“Would You Rather” Options for Transfer and Application

Below are examples of “would you rather” options designed to remove barriers and help students transfer and apply their learning more effectively.

Option 1

Science: Design a new experiment to test a scientific hypothesis

Science: Write a research paper on an environmental issue

Math: Solve a set of problems and explain your solutions in a video tutorial

Math: Develop a math game that helps others learn about a mathematical concept or process

English: Write an essay analyzing the symbolism in a text discussing the importance of symbols

English: Write a character diary that explores the inner thoughts and experiences of a main character from a novel

History/Social Science: Produce and record a historical documentary on a significant event

History/Social Science: Write an argumentative essay on a historical debate

Art: Create a series of artworks that represent different themes from a unit you’ve studied

Art: Design a public art project that reflects a social issue of relevance for the student

Physical Education: Design a fitness program for a specific group (e.g., teenagers, seniors)

Physical Education: Write a report on the history or benefits of a particular sport

Option 2

Science: Create a detailed model explaining a complex scientific concept

Science: develop a presentation to persuade others to take action on the issue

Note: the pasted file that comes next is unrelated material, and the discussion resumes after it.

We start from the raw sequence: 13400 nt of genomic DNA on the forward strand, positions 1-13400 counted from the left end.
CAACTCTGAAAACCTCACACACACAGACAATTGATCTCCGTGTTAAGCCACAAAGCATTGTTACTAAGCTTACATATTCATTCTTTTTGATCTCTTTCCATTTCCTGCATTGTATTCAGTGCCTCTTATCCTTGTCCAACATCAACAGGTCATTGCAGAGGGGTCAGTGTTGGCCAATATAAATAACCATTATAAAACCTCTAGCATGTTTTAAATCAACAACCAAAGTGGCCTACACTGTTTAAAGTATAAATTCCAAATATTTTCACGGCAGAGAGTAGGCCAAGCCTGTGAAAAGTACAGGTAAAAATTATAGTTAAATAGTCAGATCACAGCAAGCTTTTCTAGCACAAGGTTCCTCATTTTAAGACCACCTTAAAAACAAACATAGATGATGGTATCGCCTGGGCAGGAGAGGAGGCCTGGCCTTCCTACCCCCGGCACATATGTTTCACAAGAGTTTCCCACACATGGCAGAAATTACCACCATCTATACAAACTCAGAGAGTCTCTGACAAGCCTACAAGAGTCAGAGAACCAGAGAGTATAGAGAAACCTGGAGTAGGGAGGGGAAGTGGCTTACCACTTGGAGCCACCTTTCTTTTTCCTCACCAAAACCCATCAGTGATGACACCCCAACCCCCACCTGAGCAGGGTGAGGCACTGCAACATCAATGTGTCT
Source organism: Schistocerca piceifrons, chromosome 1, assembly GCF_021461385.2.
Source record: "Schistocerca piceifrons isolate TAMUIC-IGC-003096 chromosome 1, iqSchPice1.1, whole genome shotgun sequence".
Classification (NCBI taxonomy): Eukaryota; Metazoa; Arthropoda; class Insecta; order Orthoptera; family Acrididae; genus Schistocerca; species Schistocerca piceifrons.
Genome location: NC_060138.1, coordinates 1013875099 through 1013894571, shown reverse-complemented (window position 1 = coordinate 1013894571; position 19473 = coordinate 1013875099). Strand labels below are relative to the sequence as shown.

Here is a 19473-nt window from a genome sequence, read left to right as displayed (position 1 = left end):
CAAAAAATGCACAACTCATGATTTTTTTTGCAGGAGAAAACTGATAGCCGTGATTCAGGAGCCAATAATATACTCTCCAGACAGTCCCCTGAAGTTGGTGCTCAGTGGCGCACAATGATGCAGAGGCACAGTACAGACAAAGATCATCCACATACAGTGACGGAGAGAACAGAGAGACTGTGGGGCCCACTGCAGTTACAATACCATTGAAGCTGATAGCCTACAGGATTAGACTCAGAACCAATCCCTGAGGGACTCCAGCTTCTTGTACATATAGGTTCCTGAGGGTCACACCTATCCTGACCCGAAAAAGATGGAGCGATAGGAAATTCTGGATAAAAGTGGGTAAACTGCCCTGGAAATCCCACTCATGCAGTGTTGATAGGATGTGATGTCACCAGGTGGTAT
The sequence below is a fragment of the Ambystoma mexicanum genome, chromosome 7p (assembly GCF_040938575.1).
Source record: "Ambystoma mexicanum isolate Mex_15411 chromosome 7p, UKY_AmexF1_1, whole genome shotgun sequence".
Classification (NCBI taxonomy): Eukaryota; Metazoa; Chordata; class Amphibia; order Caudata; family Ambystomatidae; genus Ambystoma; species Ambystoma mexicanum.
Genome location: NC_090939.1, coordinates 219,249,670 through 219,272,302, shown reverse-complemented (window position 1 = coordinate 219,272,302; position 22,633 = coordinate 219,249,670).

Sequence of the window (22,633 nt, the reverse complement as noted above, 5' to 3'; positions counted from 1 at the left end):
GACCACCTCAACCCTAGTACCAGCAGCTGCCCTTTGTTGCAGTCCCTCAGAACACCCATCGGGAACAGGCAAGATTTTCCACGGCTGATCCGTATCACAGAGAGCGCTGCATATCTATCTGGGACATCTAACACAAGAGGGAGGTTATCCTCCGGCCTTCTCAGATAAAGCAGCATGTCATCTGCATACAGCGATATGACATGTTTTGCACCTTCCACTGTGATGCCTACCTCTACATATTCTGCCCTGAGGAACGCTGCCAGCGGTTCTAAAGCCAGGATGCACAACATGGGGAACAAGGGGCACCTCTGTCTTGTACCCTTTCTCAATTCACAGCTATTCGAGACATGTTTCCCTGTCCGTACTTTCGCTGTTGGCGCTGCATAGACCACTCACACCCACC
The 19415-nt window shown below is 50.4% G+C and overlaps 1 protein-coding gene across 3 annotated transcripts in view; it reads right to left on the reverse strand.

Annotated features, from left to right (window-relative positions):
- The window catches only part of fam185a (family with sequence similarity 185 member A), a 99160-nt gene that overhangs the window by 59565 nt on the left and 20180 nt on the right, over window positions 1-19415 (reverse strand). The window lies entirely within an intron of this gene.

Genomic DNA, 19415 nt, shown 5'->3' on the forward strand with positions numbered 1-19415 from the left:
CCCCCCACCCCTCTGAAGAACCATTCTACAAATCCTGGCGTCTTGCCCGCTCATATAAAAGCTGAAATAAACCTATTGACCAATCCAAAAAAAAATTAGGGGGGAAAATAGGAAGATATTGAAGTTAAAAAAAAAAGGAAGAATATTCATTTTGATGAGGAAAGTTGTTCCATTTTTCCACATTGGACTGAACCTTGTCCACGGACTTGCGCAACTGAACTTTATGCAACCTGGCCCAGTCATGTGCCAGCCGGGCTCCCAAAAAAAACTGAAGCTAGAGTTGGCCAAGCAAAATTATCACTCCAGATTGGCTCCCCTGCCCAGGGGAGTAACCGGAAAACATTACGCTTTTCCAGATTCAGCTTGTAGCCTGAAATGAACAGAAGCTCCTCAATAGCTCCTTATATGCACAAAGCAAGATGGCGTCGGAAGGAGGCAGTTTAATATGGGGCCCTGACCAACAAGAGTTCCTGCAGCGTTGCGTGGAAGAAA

Math: Solve a set of problems and write annotative notes in the margin explaining your process

Math: Design an infographic that visually explains a complex math concept or process

English: Develop and record a podcast series discussing the symbolism in a text

English: Create a social media profile for a literary character, complete with posts, images, and interactions with other characters

History/Social Science: Develop a museum exhibit with artifacts and descriptions for an event

History/Social Science: Participate in a role-play debate as a historical figure

Art: Curate or create a virtual gallery walk with commentary on various artists’ works for your peers

Art: Write and illustrate a children’s book based on an art movement

Physical Education: Create a series of videos demonstrating different exercises

Physical Education: Develop a training plan for someone interested in improving their performance in that sport

The examples above span several subject areas, offering inspiration for how we can think more creatively and flexibly about how students apply their learning. While it may not always be feasible to provide creative opportunities for every assignment, the goal is to integrate personally relevant and meaningful choices whenever possible. By doing so, we can help students see the value in their learning, enhance their engagement, and allow them to demonstrate their understanding in ways that resonate with their individual strengths and interests.

Using AI to Generate Meaningful Choices

AI chatbots, like ChatGPT and Copilot, can significantly reduce the time and cognitive load required to generate meaningful, construct-specific choices for students. This allows educators to focus more on facilitating learning and less on the time-consuming task of creating meaningful choices and differentiated options.

Step-by-Step Process:

  1. Identify the Learning Goal: